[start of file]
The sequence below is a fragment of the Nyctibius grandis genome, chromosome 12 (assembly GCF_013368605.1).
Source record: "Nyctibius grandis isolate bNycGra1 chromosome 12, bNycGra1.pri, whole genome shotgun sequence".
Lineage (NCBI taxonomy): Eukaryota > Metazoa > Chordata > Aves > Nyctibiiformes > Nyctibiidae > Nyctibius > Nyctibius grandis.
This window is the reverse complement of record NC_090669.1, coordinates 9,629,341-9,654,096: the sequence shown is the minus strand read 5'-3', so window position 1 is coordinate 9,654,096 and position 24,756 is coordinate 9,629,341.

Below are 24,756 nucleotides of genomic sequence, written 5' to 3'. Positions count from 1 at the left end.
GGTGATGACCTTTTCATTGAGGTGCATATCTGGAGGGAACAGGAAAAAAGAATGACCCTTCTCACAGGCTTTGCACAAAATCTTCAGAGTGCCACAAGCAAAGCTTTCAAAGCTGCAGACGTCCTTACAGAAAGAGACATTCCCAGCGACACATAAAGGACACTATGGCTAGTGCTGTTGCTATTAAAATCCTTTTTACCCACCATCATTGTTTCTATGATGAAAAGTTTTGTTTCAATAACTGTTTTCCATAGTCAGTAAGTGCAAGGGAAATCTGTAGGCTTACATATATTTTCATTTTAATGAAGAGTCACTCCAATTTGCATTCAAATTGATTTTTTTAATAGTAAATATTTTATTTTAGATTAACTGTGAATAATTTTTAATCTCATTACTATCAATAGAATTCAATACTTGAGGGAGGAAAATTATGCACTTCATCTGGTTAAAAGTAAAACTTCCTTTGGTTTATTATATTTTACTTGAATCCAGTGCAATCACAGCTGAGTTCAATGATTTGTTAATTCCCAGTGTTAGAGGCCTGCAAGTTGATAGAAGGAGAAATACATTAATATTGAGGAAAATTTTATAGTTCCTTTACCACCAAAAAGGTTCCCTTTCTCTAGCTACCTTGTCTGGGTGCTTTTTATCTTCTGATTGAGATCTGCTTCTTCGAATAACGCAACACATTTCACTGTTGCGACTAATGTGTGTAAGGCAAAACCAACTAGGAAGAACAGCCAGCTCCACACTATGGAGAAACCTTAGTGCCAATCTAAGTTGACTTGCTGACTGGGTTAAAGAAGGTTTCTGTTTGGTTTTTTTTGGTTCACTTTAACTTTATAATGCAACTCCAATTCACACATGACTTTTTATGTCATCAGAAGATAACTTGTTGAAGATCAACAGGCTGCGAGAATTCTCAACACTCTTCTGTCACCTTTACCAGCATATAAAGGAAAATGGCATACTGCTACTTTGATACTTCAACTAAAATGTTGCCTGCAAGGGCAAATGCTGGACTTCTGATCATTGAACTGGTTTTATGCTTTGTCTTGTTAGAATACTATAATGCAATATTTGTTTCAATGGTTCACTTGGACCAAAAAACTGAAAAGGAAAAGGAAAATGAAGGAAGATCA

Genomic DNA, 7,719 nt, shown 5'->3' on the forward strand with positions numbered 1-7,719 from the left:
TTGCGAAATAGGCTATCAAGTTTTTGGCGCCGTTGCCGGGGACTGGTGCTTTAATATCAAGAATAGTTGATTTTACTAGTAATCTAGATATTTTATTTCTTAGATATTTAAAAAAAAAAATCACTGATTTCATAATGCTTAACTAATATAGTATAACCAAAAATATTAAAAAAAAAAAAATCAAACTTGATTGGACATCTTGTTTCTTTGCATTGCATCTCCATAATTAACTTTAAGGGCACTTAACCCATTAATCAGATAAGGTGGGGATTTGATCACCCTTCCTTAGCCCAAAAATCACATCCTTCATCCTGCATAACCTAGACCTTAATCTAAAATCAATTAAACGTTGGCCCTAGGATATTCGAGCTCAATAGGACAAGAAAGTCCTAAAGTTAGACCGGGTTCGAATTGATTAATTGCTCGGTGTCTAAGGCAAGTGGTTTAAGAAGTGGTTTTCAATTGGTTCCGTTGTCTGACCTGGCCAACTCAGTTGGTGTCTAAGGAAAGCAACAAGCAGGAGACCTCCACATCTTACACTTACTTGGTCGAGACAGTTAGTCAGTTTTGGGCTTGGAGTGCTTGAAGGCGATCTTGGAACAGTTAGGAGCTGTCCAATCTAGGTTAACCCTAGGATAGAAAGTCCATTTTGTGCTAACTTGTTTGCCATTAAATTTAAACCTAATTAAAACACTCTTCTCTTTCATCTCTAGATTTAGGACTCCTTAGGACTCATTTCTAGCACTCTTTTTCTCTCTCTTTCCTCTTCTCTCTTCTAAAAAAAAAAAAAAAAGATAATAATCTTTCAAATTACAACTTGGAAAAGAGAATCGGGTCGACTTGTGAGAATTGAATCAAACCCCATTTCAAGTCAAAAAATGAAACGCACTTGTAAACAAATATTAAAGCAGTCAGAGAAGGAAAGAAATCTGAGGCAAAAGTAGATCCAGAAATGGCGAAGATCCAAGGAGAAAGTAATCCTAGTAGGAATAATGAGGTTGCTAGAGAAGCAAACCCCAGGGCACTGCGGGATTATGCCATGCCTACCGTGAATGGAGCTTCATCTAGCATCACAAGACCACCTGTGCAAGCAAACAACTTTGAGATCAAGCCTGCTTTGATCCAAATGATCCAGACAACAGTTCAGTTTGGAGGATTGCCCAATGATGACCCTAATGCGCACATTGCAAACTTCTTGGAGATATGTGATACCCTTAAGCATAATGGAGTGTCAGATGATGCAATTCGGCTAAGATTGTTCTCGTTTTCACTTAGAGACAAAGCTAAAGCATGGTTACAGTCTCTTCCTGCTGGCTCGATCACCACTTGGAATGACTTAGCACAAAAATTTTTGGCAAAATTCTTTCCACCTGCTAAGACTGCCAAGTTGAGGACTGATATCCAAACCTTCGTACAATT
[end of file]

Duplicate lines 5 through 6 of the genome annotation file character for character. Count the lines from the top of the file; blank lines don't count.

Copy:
Below are 24,756 nucleotides of genomic sequence, written 5' to 3'. Positions count from 1 at the left end.
GGTGATGACCTTTTCATTGAGGTGCATATCTGGAGGGAACAGGAAAAAAGAATGACCCTTCTCACAGGCTTTGCACAAAATCTTCAGAGTGCCACAAGCAAAGCTTTCAAAGCTGCAGACGTCCTTACAGAAAGAGACATTCCCAGCGACACATAAAGGACACTATGGCTAGTGCTGTTGCTATTAAAATCCTTTTTACCCACCATCATTGTTTCTATGATGAAAAGTTTTGTTTCAATAACTGTTTTCCATAGTCAGTAAGTGCAAGGGAAATCTGTAGGCTTACATATATTTTCATTTTAATGAAGAGTCACTCCAATTTGCATTCAAATTGATTTTTTTAATAGTAAATATTTTATTTTAGATTAACTGTGAATAATTTTTAATCTCATTACTATCAATAGAATTCAATACTTGAGGGAGGAAAATTATGCACTTCATCTGGTTAAAAGTAAAACTTCCTTTGGTTTATTATATTTTACTTGAATCCAGTGCAATCACAGCTGAGTTCAATGATTTGTTAATTCCCAGTGTTAGAGGCCTGCAAGTTGATAGAAGGAGAAATACATTAATATTGAGGAAAATTTTATAGTTCCTTTACCACCAAAAAGGTTCCCTTTCTCTAGCTACCTTGTCTGGGTGCTTTTTATCTTCTGATTGAGATCTGCTTCTTCGAATAACGCAACACATTTCACTGTTGCGACTAATGTGTGTAAGGCAAAACCAACTAGGAAGAACAGCCAGCTCCACACTATGGAGAAACCTTAGTGCCAATCTAAGTTGACTTGCTGACTGGGTTAAAGAAGGTTTCTGTTTGGTTTTTTTTGGTTCACTTTAACTTTATAATGCAACTCCAATTCACACATGACTTTTTATGTCATCAGAAGATAACTTGTTGAAGATCAACAGGCTGCGAGAATTCTCAACACTCTTCTGTCACCTTTACCAGCATATAAAGGAAAATGGCATACTGCTACTTTGATACTTCAACTAAAATGTTGCCTGCAAGGGCAAATGCTGGACTTCTGATCATTGAACTGGTTTTATGCTTTGTCTTGTTAGAATACTATAATGCAATATTTGTTTCAATGGTTCACTTGGACCAAAAAACTGAAAAGGAAAAGGAAAATGAAGGAAGATCA